HAV vaccination HBV vaccination
Senior Residents (PGY2 to PGY4) OR 2.7, CI 1.2-5.8, p=0.009 OR 2.1, CI 1.05-4.4, p=0.03
GI Clinic Follow-Up OR 2.1, CI 1.3-3.9, p= 0.02 OR 2.0, CI 1.1-3.7, p=0.02
Etiology of Chronic Liver Disease (HCV) OR 1.2, CI 0.7-1.4, p=0.7 OR 1.1, CI 0.7-1.3, p=0.8
Gender (Male) OR 1.1, CI 0.5-1.3, p=0.6 OR 1.2, CI 0.4-1.9, p=0.8
 

Discussion

Preventive care is the best and the most cost-effective way to improve patient outcomes and prevent untoward complications [8]. There are limited studies looking at the vaccination rates for patients with chronic liver diseases. Although vaccination rates for HAV and HBV in patients with chronic liver diseases have been variable, in most cases, they remain subpar [9]. One study showed that vaccination rates are lower in the primary care clinic as compared to the specialty clinic [10].

The resident clinic at a university hospital is an important avenue to provide quality care to patients with limited access to healthcare. Most patients coming to the resident clinic fall in the low-income category and are uninsured or underinsured [11]. This means that the resident clinic visit may be the only place for them to seek comprehensive healthcare. Most patients don’t have access to specialty care and, as seen in our study, less than half of the patients were being seen in the gastroenterology specialty clinic.

There can be multiple reasons for low vaccination rates in the resident clinic, including busy workload and lack of knowledge of current guidelines. Studies have highlighted variations in quantifiable outcomes and adherence to well-established guidelines among primary care physicians as well as specialists [10-12]. There are several ways to overcome this issue, including physician education [13], scheduled reminders, and recall systems [14-15]. An electronic health system is also an important tool that can be used to improve vaccination coverage by adding automatic reminders for patients with chronic liver diseases [16].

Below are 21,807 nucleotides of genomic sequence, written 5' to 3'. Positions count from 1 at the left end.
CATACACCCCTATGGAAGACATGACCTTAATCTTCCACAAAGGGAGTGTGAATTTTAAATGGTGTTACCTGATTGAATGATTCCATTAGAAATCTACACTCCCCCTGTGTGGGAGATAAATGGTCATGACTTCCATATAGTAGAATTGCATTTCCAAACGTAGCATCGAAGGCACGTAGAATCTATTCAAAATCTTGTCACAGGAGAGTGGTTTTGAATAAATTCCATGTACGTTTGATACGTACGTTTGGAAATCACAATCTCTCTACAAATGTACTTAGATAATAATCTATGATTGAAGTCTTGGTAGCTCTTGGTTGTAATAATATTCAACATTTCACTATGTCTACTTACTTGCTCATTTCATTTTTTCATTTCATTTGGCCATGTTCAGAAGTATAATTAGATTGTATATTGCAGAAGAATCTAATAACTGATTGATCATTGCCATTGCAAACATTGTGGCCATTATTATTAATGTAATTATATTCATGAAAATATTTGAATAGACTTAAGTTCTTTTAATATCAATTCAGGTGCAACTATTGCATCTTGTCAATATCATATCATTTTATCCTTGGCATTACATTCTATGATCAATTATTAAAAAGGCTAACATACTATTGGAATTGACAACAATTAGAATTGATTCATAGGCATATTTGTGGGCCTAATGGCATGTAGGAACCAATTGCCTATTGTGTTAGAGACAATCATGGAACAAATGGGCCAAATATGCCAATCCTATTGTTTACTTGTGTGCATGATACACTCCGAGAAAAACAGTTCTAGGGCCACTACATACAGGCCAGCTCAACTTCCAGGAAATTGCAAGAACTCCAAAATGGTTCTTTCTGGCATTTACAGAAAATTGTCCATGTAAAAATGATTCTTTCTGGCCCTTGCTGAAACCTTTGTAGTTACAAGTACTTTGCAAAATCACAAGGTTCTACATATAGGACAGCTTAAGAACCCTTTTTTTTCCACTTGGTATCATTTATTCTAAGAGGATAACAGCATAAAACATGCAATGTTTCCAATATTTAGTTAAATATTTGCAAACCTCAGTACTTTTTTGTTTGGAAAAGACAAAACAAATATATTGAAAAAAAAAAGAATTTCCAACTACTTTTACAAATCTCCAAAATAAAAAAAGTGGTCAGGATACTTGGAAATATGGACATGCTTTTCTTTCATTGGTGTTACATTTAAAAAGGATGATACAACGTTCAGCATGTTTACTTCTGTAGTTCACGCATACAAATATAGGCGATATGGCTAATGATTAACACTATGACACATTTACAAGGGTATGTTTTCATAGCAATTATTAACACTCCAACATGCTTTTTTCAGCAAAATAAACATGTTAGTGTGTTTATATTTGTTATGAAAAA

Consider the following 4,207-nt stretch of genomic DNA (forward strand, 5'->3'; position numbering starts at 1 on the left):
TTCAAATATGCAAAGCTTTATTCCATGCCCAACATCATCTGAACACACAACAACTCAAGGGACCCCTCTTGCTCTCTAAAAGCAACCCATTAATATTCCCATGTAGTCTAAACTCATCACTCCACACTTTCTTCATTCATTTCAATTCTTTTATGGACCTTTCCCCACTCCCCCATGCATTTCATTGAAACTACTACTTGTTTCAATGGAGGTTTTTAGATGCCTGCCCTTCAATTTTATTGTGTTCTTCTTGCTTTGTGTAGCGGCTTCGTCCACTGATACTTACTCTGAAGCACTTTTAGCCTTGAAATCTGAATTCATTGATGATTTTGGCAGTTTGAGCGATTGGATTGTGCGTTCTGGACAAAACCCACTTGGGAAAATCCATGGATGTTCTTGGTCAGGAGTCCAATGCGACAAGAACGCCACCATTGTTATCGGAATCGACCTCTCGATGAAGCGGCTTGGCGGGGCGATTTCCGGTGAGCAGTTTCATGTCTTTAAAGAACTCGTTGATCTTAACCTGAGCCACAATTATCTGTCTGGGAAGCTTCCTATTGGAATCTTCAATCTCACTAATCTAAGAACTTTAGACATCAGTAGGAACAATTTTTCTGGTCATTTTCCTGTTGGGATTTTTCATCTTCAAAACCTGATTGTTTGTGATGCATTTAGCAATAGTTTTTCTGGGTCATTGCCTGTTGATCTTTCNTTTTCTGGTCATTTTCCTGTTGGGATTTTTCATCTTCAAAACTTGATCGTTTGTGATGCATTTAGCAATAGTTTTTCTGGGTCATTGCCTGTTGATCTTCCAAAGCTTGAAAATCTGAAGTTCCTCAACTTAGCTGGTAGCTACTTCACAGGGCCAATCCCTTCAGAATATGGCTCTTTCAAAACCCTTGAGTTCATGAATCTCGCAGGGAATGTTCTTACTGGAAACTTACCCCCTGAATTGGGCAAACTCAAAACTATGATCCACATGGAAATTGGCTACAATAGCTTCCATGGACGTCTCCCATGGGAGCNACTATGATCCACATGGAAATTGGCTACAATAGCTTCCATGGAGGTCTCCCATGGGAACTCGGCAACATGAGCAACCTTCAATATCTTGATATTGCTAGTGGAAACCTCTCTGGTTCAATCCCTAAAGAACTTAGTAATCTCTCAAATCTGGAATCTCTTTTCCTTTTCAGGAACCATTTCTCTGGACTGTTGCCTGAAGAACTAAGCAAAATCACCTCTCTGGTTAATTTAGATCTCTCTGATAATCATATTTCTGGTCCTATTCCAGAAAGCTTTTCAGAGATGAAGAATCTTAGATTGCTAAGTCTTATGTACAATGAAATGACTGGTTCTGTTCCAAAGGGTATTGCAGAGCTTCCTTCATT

There are several limitations of this study. This was a retrospective study that was performed at a single center. We also did not record the severity of liver disease and assumed that the patient was not vaccinated if there were no documented vaccination on the chart. It is possible that those patients might have received vaccinations elsewhere.

The abstract of our research study was presented as a poster at the 2015 American College of Gastroenterology Annual Scientific Meeting by Iftikhar O, Mahmood S, Ali IA, et al.

Conclusions

In summary, despite clear guidelines for the immunization of patients with chronic liver diseases, a significant number of patients are not adequately vaccinated against HAV and HBV, putting them at increased risk of contracting these infections. Educating resident physicians, developing vaccination protocols, and referral to the Gastroenterology clinic are likely to improve vaccination status for patients with chronic liver diseases.


References

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Original article
peer-reviewed

Immunization Against Hepatitis A Virus and Hepatitis B Virus in Patients with Chronic Liver Disease: Are We Doing a Good Job?


Author Information

Rutaba Tajammal Corresponding Author

Internal Medicine, University of Oklahoma Health Sciences Center, Edmond, USA

Ijlal Akbar Ali

Section of Digestive Diseases and Nutrition, University of Oklahoma Health Sciences Center, Oklahoma City, USA

Taseen Syed

Internal Medicine, University of Oklahoma Health Sciences Center, Oklahoma City, USA

Salman Nusrat

Gasteroenterology, University of Oklahoma Health Sciences Center, Oklahoma City, USA


Ethics Statement and Conflict of Interest Disclosures

Human subjects: Consent was obtained by all participants in this study. Office of Human Research Participant Protection IRB OUHSC issued approval N/A. The study was conducted as a quality improvement project and was deemed exempt from IRB approval. Animal subjects: All authors have confirmed that this study did not involve animal subjects or tissue. Conflicts of interest: In compliance with the ICMJE uniform disclosure form, all authors declare the following: Payment/services info: All authors have declared that no financial support was received from any organization for the submitted work. Financial relationships: All authors have declared that they have no financial relationships at present or within the previous three years with any organizations that might have an interest in the submitted work. Other relationships: All authors have declared that there are no other relationships or activities that could appear to have influenced the submitted work.


Original article
peer-reviewed

Immunization Against Hepatitis A Virus and Hepatitis B Virus in Patients with Chronic Liver Disease: Are We Doing a Good Job?